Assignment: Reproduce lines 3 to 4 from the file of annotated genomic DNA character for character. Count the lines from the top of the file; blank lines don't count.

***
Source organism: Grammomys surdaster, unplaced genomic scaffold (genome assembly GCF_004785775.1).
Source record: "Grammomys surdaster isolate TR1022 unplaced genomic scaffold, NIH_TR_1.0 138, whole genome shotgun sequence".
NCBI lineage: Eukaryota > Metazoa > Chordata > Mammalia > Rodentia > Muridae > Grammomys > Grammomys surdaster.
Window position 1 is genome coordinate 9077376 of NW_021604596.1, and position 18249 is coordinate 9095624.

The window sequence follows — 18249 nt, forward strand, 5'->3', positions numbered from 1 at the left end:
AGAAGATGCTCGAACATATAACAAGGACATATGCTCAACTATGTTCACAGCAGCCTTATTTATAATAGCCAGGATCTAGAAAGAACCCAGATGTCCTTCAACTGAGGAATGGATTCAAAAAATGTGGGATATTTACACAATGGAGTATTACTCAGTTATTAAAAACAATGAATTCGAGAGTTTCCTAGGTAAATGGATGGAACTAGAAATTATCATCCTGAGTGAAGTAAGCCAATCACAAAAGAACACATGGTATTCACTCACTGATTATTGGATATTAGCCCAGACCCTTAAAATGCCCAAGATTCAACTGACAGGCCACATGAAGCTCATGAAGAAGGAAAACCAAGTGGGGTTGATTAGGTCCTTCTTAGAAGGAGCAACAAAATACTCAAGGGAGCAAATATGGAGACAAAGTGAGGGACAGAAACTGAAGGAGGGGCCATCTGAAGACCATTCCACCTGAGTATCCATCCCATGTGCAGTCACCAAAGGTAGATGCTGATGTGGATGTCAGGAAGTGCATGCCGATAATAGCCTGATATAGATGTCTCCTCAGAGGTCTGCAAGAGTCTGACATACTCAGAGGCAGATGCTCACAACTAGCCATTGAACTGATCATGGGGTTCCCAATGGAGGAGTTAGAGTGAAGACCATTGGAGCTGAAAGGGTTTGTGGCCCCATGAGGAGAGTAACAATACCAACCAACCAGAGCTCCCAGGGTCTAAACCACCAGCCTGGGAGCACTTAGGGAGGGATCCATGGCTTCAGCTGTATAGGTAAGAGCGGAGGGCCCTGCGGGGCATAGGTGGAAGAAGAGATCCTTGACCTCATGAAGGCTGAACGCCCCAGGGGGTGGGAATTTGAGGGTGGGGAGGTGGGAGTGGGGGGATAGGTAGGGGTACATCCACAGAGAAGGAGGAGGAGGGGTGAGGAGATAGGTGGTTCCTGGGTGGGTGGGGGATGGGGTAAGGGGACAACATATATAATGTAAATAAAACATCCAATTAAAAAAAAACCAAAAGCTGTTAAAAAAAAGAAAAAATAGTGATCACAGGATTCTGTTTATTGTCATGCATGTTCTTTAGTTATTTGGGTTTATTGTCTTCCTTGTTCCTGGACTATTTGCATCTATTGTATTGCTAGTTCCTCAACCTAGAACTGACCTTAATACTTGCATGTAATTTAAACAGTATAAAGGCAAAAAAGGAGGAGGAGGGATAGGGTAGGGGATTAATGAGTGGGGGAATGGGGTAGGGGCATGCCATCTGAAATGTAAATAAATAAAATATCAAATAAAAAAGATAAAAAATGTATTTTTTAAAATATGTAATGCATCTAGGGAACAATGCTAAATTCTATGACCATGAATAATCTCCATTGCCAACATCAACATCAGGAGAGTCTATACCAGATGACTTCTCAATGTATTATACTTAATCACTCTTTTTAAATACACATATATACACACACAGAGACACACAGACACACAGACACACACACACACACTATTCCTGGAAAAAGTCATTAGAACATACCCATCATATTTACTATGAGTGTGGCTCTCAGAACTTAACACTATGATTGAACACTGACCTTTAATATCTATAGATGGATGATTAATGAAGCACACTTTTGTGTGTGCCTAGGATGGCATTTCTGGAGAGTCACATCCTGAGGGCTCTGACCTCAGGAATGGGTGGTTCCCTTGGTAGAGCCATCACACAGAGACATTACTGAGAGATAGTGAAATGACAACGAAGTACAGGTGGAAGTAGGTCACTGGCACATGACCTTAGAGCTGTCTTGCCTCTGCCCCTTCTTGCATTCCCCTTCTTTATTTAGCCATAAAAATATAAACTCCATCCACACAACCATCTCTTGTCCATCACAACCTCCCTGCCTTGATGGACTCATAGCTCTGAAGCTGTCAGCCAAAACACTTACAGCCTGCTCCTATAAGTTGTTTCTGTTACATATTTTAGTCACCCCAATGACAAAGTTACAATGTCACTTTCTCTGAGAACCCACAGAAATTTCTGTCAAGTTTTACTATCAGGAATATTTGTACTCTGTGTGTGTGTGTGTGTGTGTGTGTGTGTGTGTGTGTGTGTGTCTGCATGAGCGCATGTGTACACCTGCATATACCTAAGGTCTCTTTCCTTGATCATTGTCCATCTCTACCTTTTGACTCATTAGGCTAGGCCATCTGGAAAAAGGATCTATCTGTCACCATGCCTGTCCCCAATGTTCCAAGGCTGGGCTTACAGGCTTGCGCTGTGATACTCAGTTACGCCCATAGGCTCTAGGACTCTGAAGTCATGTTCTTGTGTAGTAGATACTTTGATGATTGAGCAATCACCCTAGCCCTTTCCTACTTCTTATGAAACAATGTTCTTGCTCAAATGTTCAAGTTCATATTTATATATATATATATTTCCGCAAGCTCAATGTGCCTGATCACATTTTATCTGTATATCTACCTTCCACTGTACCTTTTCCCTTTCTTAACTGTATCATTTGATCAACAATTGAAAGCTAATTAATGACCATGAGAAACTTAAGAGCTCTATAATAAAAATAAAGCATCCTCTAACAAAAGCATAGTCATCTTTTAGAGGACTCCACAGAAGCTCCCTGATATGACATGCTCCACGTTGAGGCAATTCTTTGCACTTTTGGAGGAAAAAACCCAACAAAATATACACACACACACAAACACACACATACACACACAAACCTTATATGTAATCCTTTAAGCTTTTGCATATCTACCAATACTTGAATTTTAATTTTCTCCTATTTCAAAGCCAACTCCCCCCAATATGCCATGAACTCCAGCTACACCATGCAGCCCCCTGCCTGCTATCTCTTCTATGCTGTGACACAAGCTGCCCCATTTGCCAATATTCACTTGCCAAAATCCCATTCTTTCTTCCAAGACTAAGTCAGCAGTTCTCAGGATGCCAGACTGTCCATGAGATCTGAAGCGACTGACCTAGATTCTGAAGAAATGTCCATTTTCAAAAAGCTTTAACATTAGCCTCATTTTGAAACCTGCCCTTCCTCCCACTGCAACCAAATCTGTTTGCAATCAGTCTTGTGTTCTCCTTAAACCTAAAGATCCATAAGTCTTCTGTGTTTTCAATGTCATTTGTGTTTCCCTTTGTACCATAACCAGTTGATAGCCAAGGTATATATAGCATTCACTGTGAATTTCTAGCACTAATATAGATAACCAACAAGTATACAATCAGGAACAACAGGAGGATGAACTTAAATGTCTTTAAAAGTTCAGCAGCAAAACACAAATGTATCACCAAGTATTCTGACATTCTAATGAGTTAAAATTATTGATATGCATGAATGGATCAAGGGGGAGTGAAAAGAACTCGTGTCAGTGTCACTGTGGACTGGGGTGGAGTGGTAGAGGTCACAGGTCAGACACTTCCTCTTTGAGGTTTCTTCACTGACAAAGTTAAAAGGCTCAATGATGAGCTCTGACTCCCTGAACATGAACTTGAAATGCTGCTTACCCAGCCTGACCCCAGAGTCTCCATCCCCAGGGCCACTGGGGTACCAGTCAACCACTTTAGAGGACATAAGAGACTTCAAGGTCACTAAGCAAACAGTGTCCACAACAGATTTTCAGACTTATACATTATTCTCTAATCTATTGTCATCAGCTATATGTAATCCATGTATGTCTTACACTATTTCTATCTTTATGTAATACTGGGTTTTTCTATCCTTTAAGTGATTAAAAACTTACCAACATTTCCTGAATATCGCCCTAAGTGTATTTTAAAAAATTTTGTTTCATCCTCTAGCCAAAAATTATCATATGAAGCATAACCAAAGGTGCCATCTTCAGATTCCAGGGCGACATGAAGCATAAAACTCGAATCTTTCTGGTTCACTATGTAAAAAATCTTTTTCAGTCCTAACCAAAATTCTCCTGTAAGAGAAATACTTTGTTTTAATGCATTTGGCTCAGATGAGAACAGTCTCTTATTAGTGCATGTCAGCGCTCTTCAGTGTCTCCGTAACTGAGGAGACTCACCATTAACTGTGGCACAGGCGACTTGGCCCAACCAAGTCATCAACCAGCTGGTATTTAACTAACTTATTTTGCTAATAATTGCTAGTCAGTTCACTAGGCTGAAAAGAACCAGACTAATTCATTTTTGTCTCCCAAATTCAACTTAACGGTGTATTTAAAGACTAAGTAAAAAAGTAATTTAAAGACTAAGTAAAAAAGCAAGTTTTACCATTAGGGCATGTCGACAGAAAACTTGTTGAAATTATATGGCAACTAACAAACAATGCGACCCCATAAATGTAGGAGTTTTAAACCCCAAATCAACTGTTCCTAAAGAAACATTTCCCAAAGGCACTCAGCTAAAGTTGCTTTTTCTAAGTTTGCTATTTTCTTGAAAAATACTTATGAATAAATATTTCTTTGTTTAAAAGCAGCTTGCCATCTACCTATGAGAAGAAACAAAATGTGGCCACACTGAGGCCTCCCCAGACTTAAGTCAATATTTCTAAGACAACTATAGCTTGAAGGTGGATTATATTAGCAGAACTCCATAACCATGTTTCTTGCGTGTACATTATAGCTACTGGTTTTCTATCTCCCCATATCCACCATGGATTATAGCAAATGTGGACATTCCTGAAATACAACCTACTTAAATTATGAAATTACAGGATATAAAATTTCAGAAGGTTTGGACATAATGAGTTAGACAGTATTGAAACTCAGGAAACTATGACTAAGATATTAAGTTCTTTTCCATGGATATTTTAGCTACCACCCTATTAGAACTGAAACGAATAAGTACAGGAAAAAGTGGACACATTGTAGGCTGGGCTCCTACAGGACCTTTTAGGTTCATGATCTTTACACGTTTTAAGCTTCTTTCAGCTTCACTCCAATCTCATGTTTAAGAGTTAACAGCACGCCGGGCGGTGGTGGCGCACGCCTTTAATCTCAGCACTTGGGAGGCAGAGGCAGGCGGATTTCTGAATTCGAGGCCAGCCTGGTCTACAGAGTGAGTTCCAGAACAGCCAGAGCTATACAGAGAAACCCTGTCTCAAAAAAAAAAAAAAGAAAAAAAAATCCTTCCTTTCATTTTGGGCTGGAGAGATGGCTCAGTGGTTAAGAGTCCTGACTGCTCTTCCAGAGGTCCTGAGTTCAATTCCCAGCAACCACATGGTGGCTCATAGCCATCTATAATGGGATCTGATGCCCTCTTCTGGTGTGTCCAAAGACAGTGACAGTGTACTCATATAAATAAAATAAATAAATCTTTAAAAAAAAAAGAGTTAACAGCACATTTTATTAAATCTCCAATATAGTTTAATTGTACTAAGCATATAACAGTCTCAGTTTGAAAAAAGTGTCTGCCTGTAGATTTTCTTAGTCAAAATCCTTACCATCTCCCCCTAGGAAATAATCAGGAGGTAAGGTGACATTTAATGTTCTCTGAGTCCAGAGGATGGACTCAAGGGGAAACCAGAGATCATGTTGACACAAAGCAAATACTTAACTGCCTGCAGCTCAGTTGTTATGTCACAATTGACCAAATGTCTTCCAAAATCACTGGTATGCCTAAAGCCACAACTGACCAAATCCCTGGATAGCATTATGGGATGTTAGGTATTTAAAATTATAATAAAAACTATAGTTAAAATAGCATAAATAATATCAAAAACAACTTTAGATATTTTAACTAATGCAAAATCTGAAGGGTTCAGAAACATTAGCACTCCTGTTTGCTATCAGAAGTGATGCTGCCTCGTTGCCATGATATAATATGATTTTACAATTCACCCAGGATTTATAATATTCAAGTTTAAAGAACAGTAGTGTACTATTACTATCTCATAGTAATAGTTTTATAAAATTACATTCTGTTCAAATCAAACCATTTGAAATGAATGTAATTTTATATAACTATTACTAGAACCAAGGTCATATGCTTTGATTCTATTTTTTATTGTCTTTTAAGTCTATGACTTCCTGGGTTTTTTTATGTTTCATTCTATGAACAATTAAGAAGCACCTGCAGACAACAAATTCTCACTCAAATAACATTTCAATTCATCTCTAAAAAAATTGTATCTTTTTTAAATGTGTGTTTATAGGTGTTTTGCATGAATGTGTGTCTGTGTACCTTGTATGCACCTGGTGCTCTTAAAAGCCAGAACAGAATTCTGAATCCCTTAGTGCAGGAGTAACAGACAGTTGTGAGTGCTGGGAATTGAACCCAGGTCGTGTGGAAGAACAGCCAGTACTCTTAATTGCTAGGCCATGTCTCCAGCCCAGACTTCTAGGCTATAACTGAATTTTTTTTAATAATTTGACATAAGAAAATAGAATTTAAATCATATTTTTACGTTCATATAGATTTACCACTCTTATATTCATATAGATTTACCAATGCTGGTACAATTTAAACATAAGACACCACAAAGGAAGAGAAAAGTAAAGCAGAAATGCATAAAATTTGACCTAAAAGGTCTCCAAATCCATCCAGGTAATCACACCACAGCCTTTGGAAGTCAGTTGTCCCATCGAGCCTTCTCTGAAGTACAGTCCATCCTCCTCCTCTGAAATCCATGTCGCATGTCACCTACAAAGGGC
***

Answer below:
NCBI lineage: Eukaryota > Metazoa > Chordata > Mammalia > Rodentia > Muridae > Grammomys > Grammomys surdaster.
Window position 1 is genome coordinate 9077376 of NW_021604596.1, and position 18249 is coordinate 9095624.